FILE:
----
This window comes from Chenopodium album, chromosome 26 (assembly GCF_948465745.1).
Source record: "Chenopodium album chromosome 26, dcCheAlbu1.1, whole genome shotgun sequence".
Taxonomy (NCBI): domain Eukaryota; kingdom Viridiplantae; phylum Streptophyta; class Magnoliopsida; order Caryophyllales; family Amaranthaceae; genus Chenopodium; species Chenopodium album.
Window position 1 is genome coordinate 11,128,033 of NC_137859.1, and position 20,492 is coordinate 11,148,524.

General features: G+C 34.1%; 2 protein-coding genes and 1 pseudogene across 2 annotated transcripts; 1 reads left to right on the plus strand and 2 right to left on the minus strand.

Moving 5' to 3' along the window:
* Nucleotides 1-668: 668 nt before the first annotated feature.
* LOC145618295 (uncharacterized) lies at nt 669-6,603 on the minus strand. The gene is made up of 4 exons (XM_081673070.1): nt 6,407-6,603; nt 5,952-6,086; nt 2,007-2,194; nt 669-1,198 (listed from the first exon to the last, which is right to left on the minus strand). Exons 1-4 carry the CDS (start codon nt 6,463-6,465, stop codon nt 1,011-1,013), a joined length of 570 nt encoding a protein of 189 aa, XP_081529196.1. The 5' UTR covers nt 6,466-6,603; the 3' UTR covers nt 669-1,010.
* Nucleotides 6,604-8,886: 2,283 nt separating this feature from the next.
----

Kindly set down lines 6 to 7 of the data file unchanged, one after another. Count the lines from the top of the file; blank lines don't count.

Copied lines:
Moving 5' to 3' along the window:
* Nucleotides 1-668: 668 nt before the first annotated feature.